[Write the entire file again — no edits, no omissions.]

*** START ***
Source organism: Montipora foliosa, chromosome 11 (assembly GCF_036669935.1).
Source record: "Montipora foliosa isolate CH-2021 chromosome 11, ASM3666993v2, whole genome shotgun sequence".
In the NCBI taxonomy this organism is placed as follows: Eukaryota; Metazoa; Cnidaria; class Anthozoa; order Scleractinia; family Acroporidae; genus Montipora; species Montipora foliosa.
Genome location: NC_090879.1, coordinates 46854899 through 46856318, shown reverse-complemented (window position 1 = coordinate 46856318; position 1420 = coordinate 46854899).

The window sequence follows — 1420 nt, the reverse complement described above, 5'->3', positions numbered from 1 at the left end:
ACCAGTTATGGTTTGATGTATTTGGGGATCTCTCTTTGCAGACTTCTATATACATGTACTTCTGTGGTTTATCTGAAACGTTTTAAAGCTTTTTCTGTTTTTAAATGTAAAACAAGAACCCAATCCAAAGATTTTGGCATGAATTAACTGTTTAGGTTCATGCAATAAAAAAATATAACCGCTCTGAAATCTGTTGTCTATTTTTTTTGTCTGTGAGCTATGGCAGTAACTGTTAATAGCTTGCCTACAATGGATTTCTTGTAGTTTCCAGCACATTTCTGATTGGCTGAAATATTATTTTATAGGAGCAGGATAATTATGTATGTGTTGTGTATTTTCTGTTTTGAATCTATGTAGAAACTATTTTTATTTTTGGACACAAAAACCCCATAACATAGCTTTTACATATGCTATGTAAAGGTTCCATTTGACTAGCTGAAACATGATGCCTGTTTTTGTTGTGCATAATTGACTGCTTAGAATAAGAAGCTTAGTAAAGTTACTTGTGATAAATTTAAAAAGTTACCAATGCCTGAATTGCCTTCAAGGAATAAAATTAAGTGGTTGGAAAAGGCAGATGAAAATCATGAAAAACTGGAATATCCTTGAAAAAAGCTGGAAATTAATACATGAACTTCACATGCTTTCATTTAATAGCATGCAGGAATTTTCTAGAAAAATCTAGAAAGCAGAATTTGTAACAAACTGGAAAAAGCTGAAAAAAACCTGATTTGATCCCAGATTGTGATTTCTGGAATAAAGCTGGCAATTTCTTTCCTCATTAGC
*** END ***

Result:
Source organism: Montipora foliosa, chromosome 11 (assembly GCF_036669935.1).
Source record: "Montipora foliosa isolate CH-2021 chromosome 11, ASM3666993v2, whole genome shotgun sequence".
In the NCBI taxonomy this organism is placed as follows: Eukaryota; Metazoa; Cnidaria; class Anthozoa; order Scleractinia; family Acroporidae; genus Montipora; species Montipora foliosa.
Genome location: NC_090879.1, coordinates 46854899 through 46856318, shown reverse-complemented (window position 1 = coordinate 46856318; position 1420 = coordinate 46854899).

The window sequence follows — 1420 nt, the reverse complement described above, 5'->3', positions numbered from 1 at the left end:
ACCAGTTATGGTTTGATGTATTTGGGGATCTCTCTTTGCAGACTTCTATATACATGTACTTCTGTGGTTTATCTGAAACGTTTTAAAGCTTTTTCTGTTTTTAAATGTAAAACAAGAACCCAATCCAAAGATTTTGGCATGAATTAACTGTTTAGGTTCATGCAATAAAAAAATATAACCGCTCTGAAATCTGTTGTCTATTTTTTTTGTCTGTGAGCTATGGCAGTAACTGTTAATAGCTTGCCTACAATGGATTTCTTGTAGTTTCCAGCACATTTCTGATTGGCTGAAATATTATTTTATAGGAGCAGGATAATTATGTATGTGTTGTGTATTTTCTGTTTTGAATCTATGTAGAAACTATTTTTATTTTTGGACACAAAAACCCCATAACATAGCTTTTACATATGCTATGTAAAGGTTCCATTTGACTAGCTGAAACATGATGCCTGTTTTTGTTGTGCATAATTGACTGCTTAGAATAAGAAGCTTAGTAAAGTTACTTGTGATAAATTTAAAAAGTTACCAATGCCTGAATTGCCTTCAAGGAATAAAATTAAGTGGTTGGAAAAGGCAGATGAAAATCATGAAAAACTGGAATATCCTTGAAAAAAGCTGGAAATTAATACATGAACTTCACATGCTTTCATTTAATAGCATGCAGGAATTTTCTAGAAAAATCTAGAAAGCAGAATTTGTAACAAACTGGAAAAAGCTGAAAAAAACCTGATTTGATCCCAGATTGTGATTTCTGGAATAAAGCTGGCAATTTCTTTCCTCATTAGC